Perhaps, there is no better exponent than Hazlewood in extracting steep bounce from supporting pitches. With his tall yet athletic body, he gets the ball to rise adequately. Seldom does he unleash short balls to intimidate opposition batsmen. The right-armer's preferred fuller than normal length is ideal for Australian surfaces. As he targets the corridor of uncertainty on a regular basis, his style of bowling often induces edges from front foot drives. Consequently, those in catching positions behind the stumps are always in play.

Weaknesses

Inability to generate reverse-swing

Josh Hazlewood
An acute lack of reverse-swing limits Hazlewood's effectiveness in the subcontinent

In sharp contrast to his splendid career record, Hazlewood's numbers in Asia are not too encouraging. From eight Tests, he has sent down 222.5 overs and managed to pick up just 16 wickets at a below-par average of 35.37 and underwhelming strike-rate of 83.5. It is pertinent to note that six of those scalps came in one innings.

The major reason behind Hazlewood's struggles in the subcontinent stems from his inability to generate reverse-swing. When the ball goes soft on sluggish tracks, there is very little for bowlers of his ilk to work with. Unlike his partner-in-crime Starc whose extra yard of pace adds to the allure of reverse, the right-armer is yet to come to terms with the art of moving the old ball.

With reverse swing out of the equation, Hazlewood's armoury does not appear suited for pitches prepared in places such as India, Sri Lanka, Bangladesh and UAE. Even though his accuracy can control the flow of runs from one end, batsmen tend to breathe easier knowing that the wicket-taking threat is substantially reduced.

Struggles to force the initiative on soft surfaces

The sight of a bright Dukes ball under gloomy conditions generally springs to mind when one ruminates of Test cricket in England. During the early part of summer, the pitches tend to be softer. Batsmen, who have the wherewithal to adapt, can become tricky to dislodge once set.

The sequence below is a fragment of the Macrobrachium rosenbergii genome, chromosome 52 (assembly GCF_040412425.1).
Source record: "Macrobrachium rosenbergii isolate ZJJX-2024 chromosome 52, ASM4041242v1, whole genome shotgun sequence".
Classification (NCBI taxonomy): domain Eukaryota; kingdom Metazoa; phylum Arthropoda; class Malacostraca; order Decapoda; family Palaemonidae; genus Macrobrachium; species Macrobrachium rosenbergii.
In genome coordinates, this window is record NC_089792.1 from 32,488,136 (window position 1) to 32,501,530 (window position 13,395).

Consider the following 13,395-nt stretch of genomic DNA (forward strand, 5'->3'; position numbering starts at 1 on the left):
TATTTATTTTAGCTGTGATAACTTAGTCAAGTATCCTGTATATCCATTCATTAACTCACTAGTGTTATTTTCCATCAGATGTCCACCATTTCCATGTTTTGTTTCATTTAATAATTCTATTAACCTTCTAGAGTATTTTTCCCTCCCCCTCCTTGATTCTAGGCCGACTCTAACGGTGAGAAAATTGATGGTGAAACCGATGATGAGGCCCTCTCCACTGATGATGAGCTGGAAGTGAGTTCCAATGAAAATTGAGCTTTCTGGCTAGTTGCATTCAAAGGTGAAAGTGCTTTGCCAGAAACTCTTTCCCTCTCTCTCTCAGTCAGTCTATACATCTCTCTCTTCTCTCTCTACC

Not every type of world-class seamer possesses an eye-catching record on English shores. A classic example is Kapil Dev who averages an uncharacteristic 39.18 in Tests in the country. Hazlewood's record in England may not be far off from his overall numbers. But statistics do not reveal the complete picture. In the 2015 Ashes series, he could not quite match up to the likes of Stuart Broad, Steven Finn and James Anderson.

Considering his strengths, Hazlewood may need pitches with truer bounce to prosper. With his normally enticing fuller lengths attenuating into deliveries that can be driven on the up, he does struggle to maintain his stranglehold over dexterous batsmen. On two-paced surfaces offering spongy bounce, he does find it slightly difficult to force the initiative. This particular weakness can exacerbate especially during his latter spells in the match.

That said, Hazlewood remains Australia's best bet in ending their recent drought in England. It has been 16 years since their last series triumph in the Old Blighty. Judging by his work-ethic and eagerness to improve further, the metronome can be expected to overcome his limitations and make a telling difference to his team's fortunes.

However, thoughts of securing an Ashes victory away from home can be placed on the back-burner for the time being. Australia's immediate priority will revolve around winning the upcoming series on home soil and reclaim the coveted urn. For that to happen, Hazlewood will have to get into the groove quickly even as he returns to the scene of his Test debut.

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Ram Kumar
FEATURED WRITER
Someone who views sport as a metaphor for life.